Spinal correction performed by a properly qualified practitioner has been testified to be among the safest forms of health restoration. Research has shown the risk of injury subsequent to such therapeutic encounter to be less than 1 in 3,000,000. This was disclosed in the Journal of Manipulative and Physiological Therapeutics more than ten years ago and compares extremely favourably with medication and surgery.
Looking at one of the most widely used and relatively benign medications – aspirin is reported to be directly responsible for in excess of 10,000 mortalities per annum, and the Merck Manual reports it to be one the most common causes of poisoning.
In one study of surgical procedures, such interventions were seen to be inappropriate in 40% of cases with negative outcomes in 40% of the remainder (What Doctors Don’t Tell You – Lynne McTaggart. June 1994); further, the effects of surgery can often be extremely difficult to reverse.
Education to the appropriate level is key to the development of the skills essential for the practice of this discipline. The degree Doctor of Chiropractic (D.C.) or B.Sc.(Chiro.) entails six years of rigorous full-time training with ongoing clinical experience encounters culminating in a final training clinic year requiring 400 patient visits. This demonstrates the current educational requirement for today’s practitioner and -bearing such a qualification with satisfactory completion of this syllabus- entitles the candidate to be regarded as trained to internationally accepted standards. Further ongoing Continuing Professional Education is incumbent on all professionals of this discipline.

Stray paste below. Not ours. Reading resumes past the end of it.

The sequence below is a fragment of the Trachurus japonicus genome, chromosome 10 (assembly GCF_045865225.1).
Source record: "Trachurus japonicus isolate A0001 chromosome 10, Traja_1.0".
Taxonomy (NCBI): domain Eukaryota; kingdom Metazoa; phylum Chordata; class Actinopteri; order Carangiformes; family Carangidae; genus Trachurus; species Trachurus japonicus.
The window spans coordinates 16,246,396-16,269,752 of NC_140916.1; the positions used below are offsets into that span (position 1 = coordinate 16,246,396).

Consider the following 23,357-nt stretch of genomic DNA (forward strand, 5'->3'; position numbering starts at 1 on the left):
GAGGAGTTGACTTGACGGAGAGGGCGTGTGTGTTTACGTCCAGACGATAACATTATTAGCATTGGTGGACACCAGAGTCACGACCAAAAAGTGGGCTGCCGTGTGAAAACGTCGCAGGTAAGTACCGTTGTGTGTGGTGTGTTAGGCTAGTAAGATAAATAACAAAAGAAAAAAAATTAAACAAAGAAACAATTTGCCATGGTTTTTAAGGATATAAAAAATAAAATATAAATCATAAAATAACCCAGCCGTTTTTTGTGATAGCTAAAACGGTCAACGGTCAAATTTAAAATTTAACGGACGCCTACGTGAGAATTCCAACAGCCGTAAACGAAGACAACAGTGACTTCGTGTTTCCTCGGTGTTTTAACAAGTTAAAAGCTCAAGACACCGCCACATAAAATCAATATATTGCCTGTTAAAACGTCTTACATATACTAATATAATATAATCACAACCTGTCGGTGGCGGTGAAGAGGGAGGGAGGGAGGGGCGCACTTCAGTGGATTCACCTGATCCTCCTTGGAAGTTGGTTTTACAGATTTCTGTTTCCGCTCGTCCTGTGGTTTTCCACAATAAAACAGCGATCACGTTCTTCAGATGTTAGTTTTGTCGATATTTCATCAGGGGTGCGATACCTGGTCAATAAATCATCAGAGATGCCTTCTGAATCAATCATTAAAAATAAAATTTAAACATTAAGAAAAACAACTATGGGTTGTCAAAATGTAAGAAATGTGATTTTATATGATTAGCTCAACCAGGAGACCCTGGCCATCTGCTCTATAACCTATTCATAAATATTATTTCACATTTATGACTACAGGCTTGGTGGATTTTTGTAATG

The correction of a spinal complaint by manual procedures performed by a suitably educated and trained expert is invariably a comfortable and reassuring encounter. Many people do not know this, but it is extremely rare for the treatment to involve any great degree of discomfort. In the rare instances of patient discomfort this would usually be attributable to an extremely acute condition causing the overlying soft tissues about the area to be treated to be tender or inflamed. In the highly unusual case of discomfort associated with treatment, it is virtually unheard of for patients to feel discomfort related to treatment after the initial visits.
In most practices the setting will be congenial with helpful staff working to ensure the greatest possible relaxation and comfort of the patient. Therefore try to ensure you find a practice where you can be comfortable in a relaxed atmosphere. This can often make a significant difference to your outcome as the condition itself often involves a considerable amount of tension – less likely to be resolved in a stressful environment.
Try to find out about the track record of the profession in rectifying the kind of complaint you have, as well as the practitioner – don’t be bashful about asking for references or testimonials (If their clients are not saying good things about them, can you reasonably expect a good result).
Ensure the practitioner you choose will give you a full report of their findings (preferably in writing) to enable you to assess your standing and potential outcome.
THE RIGHT AMOUNT OF TREATMENT
As described, initial treatment is usually directed towards pain relief. This is followed by an active decision about such ideas as to whether or not to let things coast or keeping things right with the goal of a stress free life.
BEYOND PAIN RELIEF
Relief of pain is often the first requirement of the patient. With the improvement in function of the nervous system invariably accompanying the improved function of the spine, many will feel their health performance also to be improved. Many practitioners report anecdotes of improved balance, memory, concentration, ability to deal with stress, improved sleep, enhanced energy levels to relate but a few. The appreciation of many improved conditions are shown by such statements as “I did not realise I had a problem with … until it was no longer a problem.”